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Alkynes

Alkynes are hydrocarbons which contain carbon-carbon triple bonds.  Their general formula is CnH2n-2 for molecules with one triple bond (and no rings).

Alkynes undergo many of the same reactions as alkenes, but can react twice because of the presence of the two p-bonds in the triple bond.

Straight-chain and branched alkynes are named by using the stem that indicates the number of carbon atoms to which is added the suffix -yne.  A locator number is placed immediately in front of the prefix to indicate which carbon number the double bond starts on.  Thus, the word "1-butyne" indicates a chain of four carbons, with a triple bond between carbons 1 and 2; the word "2-butyne" indicates a chain of four carbons, with a triple bond between carbons 2 and 3.

Triple-bonded carbons are sp-hybridized, and have linear shapes, with the bonded atoms at angles of 180 to each other.  Because of this linear shape, geometric isomerism does not occur in alkynes.

Alkynes are nonpolar, since they contain nothing but carbon and hydrogen, and so, like the alkanes and alkenes, they are not soluble in water, and are generally less dense than water.

As we organic chemists say, "It takes alkynes to make a world."  (The jury is still out as to whether or not we should keep saying that.)

 

Ethyne (Acetylene), HC≡CH (C2H2) 3D

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Ethyne is more commonly known under the trivial name acetylene.  It is the simplest of the alkynes, consisting of two carbon atoms connected by a triple bond, leaving each carbon able to bond to one hydrogen atom.  Since both carbon atoms are linear in shape, all four atoms lie in a straight line.  Acetylene is a colorless, unpleasant-smelling gas (bp -28.1C), which burns in air to produce a very sooty flame.  In the presence of pure oxygen, however, it burns at very high temperatures (up to 2800C), and is used in welding and cutting torches.  Acetylene can be produced by the reaction of calcium carbide (CaC2) with water; this reaction was used to power light on headlamps used by miners, until safer methods of illumination were developed.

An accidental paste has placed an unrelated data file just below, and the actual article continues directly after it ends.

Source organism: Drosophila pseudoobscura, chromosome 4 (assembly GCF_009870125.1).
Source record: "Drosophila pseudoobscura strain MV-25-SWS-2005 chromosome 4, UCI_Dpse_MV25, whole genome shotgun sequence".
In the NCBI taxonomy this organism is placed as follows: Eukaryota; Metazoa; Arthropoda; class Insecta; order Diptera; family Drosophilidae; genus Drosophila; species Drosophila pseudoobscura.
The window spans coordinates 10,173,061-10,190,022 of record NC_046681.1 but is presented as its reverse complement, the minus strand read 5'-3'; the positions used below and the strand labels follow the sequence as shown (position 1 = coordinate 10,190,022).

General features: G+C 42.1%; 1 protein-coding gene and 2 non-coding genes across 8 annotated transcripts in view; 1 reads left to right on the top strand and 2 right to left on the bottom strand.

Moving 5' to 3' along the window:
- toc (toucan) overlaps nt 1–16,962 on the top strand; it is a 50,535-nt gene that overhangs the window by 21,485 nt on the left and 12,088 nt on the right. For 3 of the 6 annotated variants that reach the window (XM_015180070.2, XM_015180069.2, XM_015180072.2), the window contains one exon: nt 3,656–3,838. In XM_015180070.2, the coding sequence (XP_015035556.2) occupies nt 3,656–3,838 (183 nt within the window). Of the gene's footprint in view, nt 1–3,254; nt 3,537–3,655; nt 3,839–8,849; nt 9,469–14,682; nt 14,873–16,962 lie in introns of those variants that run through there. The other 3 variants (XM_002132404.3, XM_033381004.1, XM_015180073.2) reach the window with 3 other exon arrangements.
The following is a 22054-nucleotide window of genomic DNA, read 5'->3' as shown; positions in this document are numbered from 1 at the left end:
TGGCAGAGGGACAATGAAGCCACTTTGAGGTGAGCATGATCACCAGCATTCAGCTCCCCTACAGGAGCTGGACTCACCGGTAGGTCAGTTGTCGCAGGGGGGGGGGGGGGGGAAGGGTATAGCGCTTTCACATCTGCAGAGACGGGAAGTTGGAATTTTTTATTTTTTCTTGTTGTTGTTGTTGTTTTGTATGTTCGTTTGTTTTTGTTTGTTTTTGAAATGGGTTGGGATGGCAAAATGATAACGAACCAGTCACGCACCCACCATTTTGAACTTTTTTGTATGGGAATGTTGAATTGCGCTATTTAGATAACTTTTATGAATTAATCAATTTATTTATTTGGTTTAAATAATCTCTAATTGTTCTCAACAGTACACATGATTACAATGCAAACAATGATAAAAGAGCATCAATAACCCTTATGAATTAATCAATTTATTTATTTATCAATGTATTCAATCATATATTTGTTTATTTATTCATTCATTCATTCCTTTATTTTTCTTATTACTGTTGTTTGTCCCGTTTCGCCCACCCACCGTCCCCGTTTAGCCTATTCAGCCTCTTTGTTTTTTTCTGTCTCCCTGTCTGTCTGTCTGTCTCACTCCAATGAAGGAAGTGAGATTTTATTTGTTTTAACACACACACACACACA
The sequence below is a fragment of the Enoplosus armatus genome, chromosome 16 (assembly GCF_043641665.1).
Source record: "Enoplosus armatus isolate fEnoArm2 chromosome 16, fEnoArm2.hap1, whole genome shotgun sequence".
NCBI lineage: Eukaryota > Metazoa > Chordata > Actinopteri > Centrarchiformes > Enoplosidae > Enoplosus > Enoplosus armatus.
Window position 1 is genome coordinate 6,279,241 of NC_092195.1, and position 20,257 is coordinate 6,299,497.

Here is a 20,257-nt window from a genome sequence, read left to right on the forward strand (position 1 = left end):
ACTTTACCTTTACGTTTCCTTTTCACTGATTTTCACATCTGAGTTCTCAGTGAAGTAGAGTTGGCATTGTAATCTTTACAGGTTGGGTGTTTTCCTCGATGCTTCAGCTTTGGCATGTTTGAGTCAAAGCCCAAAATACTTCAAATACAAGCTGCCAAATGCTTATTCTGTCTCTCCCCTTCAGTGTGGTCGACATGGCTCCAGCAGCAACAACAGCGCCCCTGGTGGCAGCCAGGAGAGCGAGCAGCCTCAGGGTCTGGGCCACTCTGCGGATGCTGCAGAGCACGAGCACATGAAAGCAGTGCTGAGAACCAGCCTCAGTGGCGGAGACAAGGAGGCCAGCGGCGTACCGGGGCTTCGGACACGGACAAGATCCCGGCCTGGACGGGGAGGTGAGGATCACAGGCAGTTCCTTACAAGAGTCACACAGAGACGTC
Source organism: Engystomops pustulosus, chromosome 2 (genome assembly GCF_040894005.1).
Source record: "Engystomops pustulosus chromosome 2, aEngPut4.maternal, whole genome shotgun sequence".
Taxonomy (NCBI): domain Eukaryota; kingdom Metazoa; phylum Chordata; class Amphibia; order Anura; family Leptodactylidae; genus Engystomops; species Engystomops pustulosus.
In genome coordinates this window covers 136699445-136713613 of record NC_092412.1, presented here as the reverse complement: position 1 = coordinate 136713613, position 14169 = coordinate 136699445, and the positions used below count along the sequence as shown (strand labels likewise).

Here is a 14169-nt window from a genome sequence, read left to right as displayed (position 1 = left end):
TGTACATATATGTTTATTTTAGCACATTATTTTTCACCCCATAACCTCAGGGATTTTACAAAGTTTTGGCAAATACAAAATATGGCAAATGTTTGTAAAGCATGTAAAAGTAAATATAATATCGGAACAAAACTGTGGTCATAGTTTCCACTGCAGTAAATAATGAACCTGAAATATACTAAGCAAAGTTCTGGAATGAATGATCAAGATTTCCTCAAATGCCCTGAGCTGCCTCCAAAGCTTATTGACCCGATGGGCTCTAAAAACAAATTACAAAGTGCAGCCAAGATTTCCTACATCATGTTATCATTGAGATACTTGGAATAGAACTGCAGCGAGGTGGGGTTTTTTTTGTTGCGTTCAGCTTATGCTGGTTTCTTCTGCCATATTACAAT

1-Propyne, HC≡CCH3 (C3H4) 3D

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Increasing the length of the carbon chain by one brings us to 1-propyne (also known as methylacetylene); all three carbon atoms lie in a straight line.  Alkynes which are located at the beginning of a carbon chain are known as terminal alkynes (although sometimes they recover — ha, ha).  1-Propyne burns more cleanly in air than acetylene does, and is also used in welding torches.  It is often used in a mixture with 1,2-propadiene, which is known as MAPP gas (methylacetylene-propadiene)

 
   
1-Butyne, HC≡CCH2CH3 (C4H6) 3D

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An alkyne which contains four carbon atoms in the chain has two structural isomers:  1-butyne and 2-butyne.  1-Butyne is a terminal alkyne, with the first three carbon atoms in the chain adopting a linear shape because of the triple bond.

 
   
2-Butyne, CH3C≡CCH3 (C4H6) 3D

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2-Butyne is a structural isomer of 1-butyne, having a carbon-carbon triple bond in the middle of the chain.  All four carbon atoms lie in a straight line in this molecule.

 
   
Capillin 3D

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Capillin is an antifungal agent.

 
   
Parsalmide 3D

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Parsalmide is an analgesic, sold under the trade names Parsal and Sinovial.

 
   
Pargyline 3D

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Pargyline is an antihypertensive agent, sold under the trade names Eudatin and Supirdyl.

 

 

 

 

References

P. W. Atkins, Molecules, 2nd ed.  Cambridge: Cambridge University Press, 2003, p. 74.

Paula Yurkanis Bruice, Organic Chemistry, 4th ed.  Upper Saddle River:  Prentice Hall, 2004, p. 238-240.

Marye Anne Fox and James K. Whitesell, Organic Chemistry, 3rd ed.  Sudbury:  Jones and Bartlett Publishers, p. 75-78.

Maitland Jones, Jr., Organic Chemistry.  New York:  W. W. Norton & Company, 1997, p. 142-145.

Richard J. Lewis, Sr., Hawley's Condensed Chemical Dictionary, 13th ed.  New York:  Van Nostrand Reinhold, 1997.

G. Marc Loudon, Organic Chemistry, 4th ed.  New York:  Oxford University Press, 2002, p. 606-610.

Robert Thornton Morrison and Robert Neilson Boyd, Organic Chemistry, 6th ed.  Englewood Cliffs:  Prentice Hall, 1992, p. 425-429.

D. W. A. Sharp, The Penguin Dictionary of Chemistry, 2nd ed.  London:  Penguin Books, 1990.

Graham Solomons and Craig Fryhle, Organic Chemistry, 7th ed.  New York:  John Wiley & Sons, Inc., 2000, p. 53.

L. G. Wade, Jr., Organic Chemistry, 5th ed.  Upper Saddle River:  Prentice Hall, 2003, p. 370-374.

Martha Windholz (ed.), The Merck Index, 10th ed. Rahway: Merck & Co., Inc., 1983.